Ideas / Reading / Thinking / August 2, 2011

Feel This Way!

Last week I was talking with Adam Kellogg, a co-worker, (who blogs here) about marketing and producing Christian literature. Shocking, I know, since we work at a Christian publisher. Adam made the observation that “people like things that tell them ‘feel this way’.” In other words people like to have things laid out clearly for them, no gray area, no digging, no thinking. His observation is spot on.

It’s why romantic comedies are so successful. It’s also why Adam Sandler continues to make money banging out cheesy comedies. There is no subtlety, no obscurity, no layers to be peeled back. The message is right there: “Feel this way!”

For this same reason people flock to feel good books whether it be self-help or romance fiction. Christian fiction booms because people like having messages fed to them.

This reality is often am unhelpful one. It is part of a vicious cycle that goes like this: I don’t want to think critically or deeply, so I read (or view) shallowly, so I don’t learn how to think critically or deeply, so I am even less inclined to think critically or deeply, so I read shallowly . . . And so it goes.

I am not joining the hipster pursuit of ever-increasing obscurity. I am not asking that everyone becomes a philosopher or theologian or metaphysicist.  There is no inherent value in vagueness or depth.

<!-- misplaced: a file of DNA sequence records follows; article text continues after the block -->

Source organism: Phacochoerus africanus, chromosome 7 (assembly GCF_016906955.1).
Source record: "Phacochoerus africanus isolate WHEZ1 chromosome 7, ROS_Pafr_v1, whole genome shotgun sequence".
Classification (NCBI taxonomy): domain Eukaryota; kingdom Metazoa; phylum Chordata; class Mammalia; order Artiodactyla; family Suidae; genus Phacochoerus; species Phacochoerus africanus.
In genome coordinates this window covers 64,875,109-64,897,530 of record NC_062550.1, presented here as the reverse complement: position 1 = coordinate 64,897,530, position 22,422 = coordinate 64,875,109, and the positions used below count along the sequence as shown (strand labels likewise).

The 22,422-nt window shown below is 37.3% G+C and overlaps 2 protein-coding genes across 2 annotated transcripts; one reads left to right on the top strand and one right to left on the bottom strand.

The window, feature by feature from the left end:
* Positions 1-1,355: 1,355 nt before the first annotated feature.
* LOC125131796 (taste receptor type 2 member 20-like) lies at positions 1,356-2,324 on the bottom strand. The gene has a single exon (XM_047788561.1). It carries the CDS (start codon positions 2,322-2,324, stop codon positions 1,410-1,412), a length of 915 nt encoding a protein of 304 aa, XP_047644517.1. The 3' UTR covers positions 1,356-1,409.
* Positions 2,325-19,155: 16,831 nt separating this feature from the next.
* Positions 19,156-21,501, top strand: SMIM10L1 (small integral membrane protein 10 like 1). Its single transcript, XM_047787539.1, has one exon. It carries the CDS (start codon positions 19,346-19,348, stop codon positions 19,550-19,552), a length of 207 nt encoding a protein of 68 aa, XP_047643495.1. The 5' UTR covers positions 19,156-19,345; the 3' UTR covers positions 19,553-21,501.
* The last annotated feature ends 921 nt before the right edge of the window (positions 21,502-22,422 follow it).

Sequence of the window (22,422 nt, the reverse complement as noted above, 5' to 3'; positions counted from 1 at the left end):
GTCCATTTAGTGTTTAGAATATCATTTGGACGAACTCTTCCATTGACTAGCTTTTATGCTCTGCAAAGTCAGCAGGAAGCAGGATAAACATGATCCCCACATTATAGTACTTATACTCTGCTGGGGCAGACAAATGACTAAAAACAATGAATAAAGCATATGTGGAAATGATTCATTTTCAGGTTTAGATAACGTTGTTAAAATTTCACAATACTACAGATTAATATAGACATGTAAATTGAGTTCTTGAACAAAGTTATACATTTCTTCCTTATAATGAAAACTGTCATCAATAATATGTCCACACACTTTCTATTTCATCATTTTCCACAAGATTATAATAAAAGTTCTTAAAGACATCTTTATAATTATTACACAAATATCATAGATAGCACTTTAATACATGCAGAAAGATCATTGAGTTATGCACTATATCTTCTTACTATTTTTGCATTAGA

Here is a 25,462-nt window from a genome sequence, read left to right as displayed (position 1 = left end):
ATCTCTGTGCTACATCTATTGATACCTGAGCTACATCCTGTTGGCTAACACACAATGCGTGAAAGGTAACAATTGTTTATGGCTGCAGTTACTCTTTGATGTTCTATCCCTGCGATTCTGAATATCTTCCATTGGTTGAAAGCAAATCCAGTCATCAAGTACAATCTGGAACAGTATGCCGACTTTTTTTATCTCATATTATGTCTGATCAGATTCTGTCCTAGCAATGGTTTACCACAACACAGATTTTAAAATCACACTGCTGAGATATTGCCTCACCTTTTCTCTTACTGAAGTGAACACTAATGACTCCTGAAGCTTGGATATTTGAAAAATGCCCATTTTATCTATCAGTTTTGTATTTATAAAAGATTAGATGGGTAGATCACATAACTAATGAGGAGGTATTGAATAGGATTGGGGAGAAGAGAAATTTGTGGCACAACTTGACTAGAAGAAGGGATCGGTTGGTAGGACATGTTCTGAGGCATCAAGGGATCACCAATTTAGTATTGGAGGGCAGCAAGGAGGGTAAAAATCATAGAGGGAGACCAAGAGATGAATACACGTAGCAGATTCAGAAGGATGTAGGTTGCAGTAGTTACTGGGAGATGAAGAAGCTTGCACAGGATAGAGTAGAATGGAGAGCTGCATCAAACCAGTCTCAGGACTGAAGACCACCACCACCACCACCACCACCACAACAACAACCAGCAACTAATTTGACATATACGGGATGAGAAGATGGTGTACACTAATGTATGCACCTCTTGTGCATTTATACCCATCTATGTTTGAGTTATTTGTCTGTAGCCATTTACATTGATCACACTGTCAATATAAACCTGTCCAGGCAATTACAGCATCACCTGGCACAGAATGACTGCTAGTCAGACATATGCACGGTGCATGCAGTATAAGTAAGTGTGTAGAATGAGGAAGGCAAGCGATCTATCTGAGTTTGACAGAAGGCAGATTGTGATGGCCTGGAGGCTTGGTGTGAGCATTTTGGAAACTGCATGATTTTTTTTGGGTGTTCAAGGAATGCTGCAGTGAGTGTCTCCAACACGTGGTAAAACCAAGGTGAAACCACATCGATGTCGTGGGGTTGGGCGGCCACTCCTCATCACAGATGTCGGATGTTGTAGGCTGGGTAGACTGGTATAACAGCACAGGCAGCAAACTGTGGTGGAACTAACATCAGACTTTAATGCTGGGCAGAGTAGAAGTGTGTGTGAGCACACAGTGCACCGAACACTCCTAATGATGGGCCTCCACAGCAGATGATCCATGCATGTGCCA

But there is great value in searching for the truth and emotion a work holds, in having to search for it. Gravitating towards those works that spoon feed you feelings and ideas will keep you infantile. You will never learn to engage ideas, sort through complicated expressions of emotion, and unearth kernels of truth.
What is more, you will never learn to enjoy doing those things. To allow yourself to constantly be fed with an IV drip of feelings and values is boring and will atrophy you, even if you don’t yet realize it. To find and discover is exhilarating. It can be exhausting and frustrating, but there is an actual pay off.
Start by seeking works that require work. Put down your preachy Christian novel or Nicholas Sparks book and go exploring. Try something new, get some recommendations. Exploring is the first step to discovery.

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